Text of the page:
Hels said...

It is like finding a list of travellers on the Titanic.. long gone, but fixed forever in history.

Parnassus said...

P.S. I love Hels' comment--she stated the impact of this image so beautifully. --Jim

bazza said...

Hels & Jim: Quite so, that's a powerful metaphor. It's almost ancient history now!

David said...

Hi bazza,
As well as having a copy of the album (on CD, not vinyl I'm afraid!), I have a poster of Blake's cover art on my bedroom wall. It's interesting to know now the names of all those included in the picture. I've spent years wondering who the less well known ones were!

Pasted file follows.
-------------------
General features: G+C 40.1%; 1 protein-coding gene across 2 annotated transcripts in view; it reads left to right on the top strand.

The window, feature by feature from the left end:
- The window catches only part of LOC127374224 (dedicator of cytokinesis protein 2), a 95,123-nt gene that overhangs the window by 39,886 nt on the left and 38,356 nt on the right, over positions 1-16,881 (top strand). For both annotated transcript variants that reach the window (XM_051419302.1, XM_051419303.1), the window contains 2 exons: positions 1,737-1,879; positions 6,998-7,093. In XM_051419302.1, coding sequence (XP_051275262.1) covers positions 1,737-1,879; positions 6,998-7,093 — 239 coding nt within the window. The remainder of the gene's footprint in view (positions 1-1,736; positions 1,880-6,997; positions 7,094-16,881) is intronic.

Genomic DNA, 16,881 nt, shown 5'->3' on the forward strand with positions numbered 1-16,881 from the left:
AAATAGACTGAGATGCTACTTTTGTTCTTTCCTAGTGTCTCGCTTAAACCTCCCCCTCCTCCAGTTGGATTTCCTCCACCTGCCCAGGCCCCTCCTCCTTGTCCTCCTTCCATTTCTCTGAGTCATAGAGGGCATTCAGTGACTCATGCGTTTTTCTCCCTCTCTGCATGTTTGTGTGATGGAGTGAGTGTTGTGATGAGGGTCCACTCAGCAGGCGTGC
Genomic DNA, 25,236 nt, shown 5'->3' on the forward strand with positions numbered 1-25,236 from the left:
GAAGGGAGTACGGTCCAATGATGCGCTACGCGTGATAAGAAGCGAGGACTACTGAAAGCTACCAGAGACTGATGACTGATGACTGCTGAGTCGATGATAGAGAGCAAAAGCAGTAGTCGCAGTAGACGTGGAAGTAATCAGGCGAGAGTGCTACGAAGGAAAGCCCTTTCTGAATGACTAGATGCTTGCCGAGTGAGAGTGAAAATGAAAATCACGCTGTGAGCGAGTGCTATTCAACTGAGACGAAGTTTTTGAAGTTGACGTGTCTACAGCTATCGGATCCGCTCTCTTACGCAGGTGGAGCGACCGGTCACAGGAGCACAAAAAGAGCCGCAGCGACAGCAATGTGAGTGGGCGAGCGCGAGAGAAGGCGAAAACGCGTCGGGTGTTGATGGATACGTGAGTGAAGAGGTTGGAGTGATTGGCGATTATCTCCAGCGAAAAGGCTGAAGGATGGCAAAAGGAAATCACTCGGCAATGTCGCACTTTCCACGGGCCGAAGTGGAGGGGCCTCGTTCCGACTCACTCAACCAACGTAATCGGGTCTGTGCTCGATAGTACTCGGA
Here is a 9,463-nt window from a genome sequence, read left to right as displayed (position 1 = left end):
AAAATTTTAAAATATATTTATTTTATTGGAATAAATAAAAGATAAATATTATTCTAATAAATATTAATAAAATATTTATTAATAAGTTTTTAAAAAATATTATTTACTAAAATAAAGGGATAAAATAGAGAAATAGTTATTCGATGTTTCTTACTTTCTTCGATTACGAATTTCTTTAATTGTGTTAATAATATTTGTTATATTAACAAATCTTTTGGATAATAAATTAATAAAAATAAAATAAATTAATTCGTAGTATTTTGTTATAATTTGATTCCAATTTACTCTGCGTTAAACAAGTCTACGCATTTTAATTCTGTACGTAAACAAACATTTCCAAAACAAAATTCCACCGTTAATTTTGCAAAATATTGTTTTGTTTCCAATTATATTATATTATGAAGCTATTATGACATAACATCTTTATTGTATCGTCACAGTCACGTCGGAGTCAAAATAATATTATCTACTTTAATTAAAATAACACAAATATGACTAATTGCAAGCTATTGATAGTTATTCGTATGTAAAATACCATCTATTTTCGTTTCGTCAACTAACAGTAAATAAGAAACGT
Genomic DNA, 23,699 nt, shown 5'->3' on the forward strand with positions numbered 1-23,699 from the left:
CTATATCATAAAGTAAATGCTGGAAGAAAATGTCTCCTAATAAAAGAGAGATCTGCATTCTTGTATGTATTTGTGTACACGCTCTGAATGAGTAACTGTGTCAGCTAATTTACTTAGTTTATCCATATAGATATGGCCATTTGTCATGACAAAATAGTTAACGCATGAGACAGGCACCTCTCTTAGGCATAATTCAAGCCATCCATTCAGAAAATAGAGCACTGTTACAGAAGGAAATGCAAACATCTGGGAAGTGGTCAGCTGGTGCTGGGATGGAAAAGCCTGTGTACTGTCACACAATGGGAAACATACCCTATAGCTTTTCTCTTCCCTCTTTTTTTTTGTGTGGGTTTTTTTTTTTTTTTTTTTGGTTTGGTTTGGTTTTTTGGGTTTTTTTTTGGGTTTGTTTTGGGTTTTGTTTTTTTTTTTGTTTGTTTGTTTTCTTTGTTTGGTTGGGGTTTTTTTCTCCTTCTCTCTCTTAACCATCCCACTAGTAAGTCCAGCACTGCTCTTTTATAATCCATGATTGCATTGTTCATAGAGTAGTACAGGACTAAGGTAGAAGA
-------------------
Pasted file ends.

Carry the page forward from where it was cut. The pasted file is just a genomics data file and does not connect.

Best Wishes,
David.

bazza said...

David: So have I although some are quite obvious. Also, some of the more obscure ones are people I never heard of before!

Sherry Ellis said...

Shirley Temple is on that? How very interesting. Thanks for identifying all the people in the cover art.

bazza said...

Sherry: I think the Beatles were referencing all of their childhoods!

S Simmonds said...

Just having a quick dive into your blog before the train pulls in. Great to see you're still going strong. Keep it up!

bazza said...

Hi Stephen. Great to hear from you. We are thinking of returning to Oz next year!
I hope you and the family are all well.

S Simmonds said...

Love to see you and Leah again. The kids are now teenagers in the tail end of high school, shy but adorable.

bazza said...

I will be sure to contact you Stephen! Your kids were charming when we met them.